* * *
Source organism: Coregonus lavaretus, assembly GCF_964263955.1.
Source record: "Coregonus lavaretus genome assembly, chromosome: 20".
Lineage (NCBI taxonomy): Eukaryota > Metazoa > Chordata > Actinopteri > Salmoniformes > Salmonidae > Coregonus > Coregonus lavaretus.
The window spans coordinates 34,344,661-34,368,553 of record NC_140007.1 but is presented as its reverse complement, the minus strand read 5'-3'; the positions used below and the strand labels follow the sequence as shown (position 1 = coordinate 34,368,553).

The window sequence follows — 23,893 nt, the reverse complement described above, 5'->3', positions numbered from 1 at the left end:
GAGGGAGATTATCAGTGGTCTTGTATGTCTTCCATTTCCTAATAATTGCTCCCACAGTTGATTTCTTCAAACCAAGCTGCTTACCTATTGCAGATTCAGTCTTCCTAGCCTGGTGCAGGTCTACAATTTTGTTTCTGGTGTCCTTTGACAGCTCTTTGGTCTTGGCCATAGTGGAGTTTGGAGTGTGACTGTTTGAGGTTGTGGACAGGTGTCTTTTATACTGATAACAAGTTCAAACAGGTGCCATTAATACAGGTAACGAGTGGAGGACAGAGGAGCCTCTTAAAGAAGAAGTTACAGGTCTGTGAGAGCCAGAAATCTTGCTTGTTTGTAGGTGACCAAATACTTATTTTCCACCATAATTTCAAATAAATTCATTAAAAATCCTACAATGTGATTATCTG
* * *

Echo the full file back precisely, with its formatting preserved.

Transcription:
Source organism: Coregonus lavaretus, assembly GCF_964263955.1.
Source record: "Coregonus lavaretus genome assembly, chromosome: 20".
Lineage (NCBI taxonomy): Eukaryota > Metazoa > Chordata > Actinopteri > Salmoniformes > Salmonidae > Coregonus > Coregonus lavaretus.
The window spans coordinates 34,344,661-34,368,553 of record NC_140007.1 but is presented as its reverse complement, the minus strand read 5'-3'; the positions used below and the strand labels follow the sequence as shown (position 1 = coordinate 34,368,553).

The window sequence follows — 23,893 nt, the reverse complement described above, 5'->3', positions numbered from 1 at the left end:
GAGGGAGATTATCAGTGGTCTTGTATGTCTTCCATTTCCTAATAATTGCTCCCACAGTTGATTTCTTCAAACCAAGCTGCTTACCTATTGCAGATTCAGTCTTCCTAGCCTGGTGCAGGTCTACAATTTTGTTTCTGGTGTCCTTTGACAGCTCTTTGGTCTTGGCCATAGTGGAGTTTGGAGTGTGACTGTTTGAGGTTGTGGACAGGTGTCTTTTATACTGATAACAAGTTCAAACAGGTGCCATTAATACAGGTAACGAGTGGAGGACAGAGGAGCCTCTTAAAGAAGAAGTTACAGGTCTGTGAGAGCCAGAAATCTTGCTTGTTTGTAGGTGACCAAATACTTATTTTCCACCATAATTTCAAATAAATTCATTAAAAATCCTACAATGTGATTATCTG